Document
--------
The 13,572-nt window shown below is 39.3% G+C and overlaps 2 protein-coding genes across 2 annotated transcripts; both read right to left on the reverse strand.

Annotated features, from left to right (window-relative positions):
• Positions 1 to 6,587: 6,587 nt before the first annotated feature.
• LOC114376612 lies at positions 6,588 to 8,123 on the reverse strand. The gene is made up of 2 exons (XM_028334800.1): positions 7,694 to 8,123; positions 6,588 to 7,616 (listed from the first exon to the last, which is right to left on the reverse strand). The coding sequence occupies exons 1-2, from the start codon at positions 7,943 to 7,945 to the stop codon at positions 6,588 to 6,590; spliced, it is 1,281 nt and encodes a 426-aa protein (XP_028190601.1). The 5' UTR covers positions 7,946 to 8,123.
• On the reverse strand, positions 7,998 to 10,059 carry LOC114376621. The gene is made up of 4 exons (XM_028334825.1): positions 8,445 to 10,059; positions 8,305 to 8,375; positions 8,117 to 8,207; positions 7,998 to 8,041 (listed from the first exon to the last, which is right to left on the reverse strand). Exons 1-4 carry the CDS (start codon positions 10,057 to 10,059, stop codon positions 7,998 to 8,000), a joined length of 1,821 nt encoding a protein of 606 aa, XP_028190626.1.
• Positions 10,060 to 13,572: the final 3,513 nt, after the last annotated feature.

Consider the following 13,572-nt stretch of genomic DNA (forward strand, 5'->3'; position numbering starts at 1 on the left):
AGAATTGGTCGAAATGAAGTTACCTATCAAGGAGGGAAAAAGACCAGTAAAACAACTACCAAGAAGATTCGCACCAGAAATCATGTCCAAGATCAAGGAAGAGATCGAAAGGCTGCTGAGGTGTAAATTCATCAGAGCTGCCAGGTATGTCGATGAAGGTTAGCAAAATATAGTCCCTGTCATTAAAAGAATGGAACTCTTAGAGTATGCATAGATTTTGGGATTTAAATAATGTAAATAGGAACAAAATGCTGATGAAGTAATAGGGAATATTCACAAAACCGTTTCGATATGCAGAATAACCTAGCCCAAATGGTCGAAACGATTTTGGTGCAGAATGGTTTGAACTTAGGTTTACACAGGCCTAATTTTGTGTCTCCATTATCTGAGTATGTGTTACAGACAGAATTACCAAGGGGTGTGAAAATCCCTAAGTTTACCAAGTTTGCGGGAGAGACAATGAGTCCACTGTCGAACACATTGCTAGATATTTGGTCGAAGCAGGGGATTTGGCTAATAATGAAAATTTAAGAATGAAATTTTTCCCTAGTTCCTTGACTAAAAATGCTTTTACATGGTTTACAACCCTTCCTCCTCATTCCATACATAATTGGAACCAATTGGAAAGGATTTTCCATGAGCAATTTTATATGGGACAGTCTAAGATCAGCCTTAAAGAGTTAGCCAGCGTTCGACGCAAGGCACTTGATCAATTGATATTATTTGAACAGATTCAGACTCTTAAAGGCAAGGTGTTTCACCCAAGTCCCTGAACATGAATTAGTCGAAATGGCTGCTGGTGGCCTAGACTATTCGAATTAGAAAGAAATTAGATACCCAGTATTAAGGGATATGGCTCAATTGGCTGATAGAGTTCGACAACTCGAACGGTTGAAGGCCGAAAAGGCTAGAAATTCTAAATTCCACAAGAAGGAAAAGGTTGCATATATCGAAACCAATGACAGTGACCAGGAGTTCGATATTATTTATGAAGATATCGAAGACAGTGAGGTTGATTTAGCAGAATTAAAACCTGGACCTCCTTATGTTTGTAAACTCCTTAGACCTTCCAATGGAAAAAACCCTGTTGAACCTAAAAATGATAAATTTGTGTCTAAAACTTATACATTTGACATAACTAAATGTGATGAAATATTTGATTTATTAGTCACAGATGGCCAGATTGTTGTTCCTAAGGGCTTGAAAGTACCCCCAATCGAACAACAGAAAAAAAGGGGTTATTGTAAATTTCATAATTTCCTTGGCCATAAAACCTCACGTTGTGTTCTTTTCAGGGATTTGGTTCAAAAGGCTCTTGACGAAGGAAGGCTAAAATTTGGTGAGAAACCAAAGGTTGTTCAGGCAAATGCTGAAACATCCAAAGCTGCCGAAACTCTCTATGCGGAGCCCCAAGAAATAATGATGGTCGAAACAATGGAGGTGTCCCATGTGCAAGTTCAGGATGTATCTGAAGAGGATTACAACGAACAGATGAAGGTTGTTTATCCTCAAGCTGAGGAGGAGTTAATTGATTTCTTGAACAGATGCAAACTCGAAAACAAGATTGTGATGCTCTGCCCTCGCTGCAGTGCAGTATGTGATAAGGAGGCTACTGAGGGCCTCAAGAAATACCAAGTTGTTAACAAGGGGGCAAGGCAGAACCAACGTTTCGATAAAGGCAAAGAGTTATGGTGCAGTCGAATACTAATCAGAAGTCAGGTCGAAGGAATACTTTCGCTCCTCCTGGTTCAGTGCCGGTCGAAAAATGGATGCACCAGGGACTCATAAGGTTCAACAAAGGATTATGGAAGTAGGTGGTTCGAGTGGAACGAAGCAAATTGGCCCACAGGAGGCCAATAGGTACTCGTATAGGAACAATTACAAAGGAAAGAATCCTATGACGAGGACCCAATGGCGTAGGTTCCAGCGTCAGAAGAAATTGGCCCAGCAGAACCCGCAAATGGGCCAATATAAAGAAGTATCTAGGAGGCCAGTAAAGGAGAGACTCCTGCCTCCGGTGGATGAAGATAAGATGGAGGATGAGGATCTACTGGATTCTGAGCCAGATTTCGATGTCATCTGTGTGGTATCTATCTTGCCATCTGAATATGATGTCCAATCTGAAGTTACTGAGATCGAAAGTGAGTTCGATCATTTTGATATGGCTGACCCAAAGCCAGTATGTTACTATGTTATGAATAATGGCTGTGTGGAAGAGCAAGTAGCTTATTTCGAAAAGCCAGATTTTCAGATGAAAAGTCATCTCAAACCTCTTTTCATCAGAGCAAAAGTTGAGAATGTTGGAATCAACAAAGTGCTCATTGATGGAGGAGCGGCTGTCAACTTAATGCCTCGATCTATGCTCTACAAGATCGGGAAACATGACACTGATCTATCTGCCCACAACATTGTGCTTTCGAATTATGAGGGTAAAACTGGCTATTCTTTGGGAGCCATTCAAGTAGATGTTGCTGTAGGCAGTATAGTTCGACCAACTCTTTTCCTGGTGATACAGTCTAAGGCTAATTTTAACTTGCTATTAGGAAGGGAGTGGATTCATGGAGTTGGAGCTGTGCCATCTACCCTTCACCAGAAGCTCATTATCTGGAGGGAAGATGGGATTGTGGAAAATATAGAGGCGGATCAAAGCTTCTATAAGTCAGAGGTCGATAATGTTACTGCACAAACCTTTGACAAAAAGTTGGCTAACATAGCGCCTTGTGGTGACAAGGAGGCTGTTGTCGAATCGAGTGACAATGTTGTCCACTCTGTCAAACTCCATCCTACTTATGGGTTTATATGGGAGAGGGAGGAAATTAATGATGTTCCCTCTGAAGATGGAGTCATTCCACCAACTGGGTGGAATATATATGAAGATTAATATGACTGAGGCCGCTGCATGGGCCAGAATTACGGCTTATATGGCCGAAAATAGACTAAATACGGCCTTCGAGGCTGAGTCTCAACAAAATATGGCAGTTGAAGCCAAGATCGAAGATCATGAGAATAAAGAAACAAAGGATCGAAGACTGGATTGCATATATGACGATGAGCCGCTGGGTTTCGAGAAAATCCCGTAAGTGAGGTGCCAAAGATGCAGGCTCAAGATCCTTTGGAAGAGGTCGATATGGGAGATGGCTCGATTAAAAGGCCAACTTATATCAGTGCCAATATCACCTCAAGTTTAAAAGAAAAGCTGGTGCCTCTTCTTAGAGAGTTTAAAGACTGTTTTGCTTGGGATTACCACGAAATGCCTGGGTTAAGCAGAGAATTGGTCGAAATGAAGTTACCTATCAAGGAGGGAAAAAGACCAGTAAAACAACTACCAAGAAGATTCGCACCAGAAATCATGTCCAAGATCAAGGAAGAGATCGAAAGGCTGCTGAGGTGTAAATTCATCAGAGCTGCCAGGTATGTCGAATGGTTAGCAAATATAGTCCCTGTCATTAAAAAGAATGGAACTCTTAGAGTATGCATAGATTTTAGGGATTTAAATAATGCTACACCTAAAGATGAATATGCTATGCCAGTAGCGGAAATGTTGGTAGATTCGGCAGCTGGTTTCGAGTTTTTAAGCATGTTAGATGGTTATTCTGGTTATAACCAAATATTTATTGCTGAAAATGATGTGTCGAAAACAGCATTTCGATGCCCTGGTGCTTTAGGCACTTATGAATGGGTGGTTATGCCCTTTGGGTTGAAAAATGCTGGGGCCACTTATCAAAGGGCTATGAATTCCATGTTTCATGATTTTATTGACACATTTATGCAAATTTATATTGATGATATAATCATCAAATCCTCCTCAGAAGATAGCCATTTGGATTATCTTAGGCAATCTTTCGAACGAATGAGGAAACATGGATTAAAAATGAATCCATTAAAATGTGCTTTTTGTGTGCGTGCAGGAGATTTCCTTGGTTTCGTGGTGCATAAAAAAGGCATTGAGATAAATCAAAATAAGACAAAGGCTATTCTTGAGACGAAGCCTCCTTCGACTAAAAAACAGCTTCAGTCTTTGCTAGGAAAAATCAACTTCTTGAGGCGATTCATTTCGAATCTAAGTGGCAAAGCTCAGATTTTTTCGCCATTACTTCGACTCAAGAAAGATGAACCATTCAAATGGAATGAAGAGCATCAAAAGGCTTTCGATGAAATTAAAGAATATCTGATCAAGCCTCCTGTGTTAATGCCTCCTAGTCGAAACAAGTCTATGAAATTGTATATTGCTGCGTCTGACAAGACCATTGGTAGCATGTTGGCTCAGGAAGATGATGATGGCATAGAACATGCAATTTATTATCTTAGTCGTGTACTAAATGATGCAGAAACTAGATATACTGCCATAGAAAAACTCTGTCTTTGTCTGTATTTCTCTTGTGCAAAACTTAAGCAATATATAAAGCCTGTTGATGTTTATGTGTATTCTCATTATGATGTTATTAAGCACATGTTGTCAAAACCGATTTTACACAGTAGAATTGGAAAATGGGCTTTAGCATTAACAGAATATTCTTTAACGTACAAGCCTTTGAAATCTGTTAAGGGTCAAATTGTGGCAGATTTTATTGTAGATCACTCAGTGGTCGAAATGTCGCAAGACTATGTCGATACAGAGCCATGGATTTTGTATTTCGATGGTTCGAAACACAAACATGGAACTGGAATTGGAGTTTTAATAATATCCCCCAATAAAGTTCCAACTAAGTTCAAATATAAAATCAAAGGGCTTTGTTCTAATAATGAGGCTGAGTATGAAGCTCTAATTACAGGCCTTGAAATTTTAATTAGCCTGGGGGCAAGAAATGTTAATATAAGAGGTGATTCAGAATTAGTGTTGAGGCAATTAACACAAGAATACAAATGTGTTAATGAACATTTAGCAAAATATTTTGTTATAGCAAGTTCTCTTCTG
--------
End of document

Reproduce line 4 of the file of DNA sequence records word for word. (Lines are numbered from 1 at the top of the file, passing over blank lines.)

• LOC114376612 lies at positions 6,588 to 8,123 on the reverse strand. The gene is made up of 2 exons (XM_028334800.1): positions 7,694 to 8,123; positions 6,588 to 7,616 (listed from the first exon to the last, which is right to left on the reverse strand). The coding sequence occupies exons 1-2, from the start codon at positions 7,943 to 7,945 to the stop codon at positions 6,588 to 6,590; spliced, it is 1,281 nt and encodes a 426-aa protein (XP_028190601.1). The 5' UTR covers positions 7,946 to 8,123.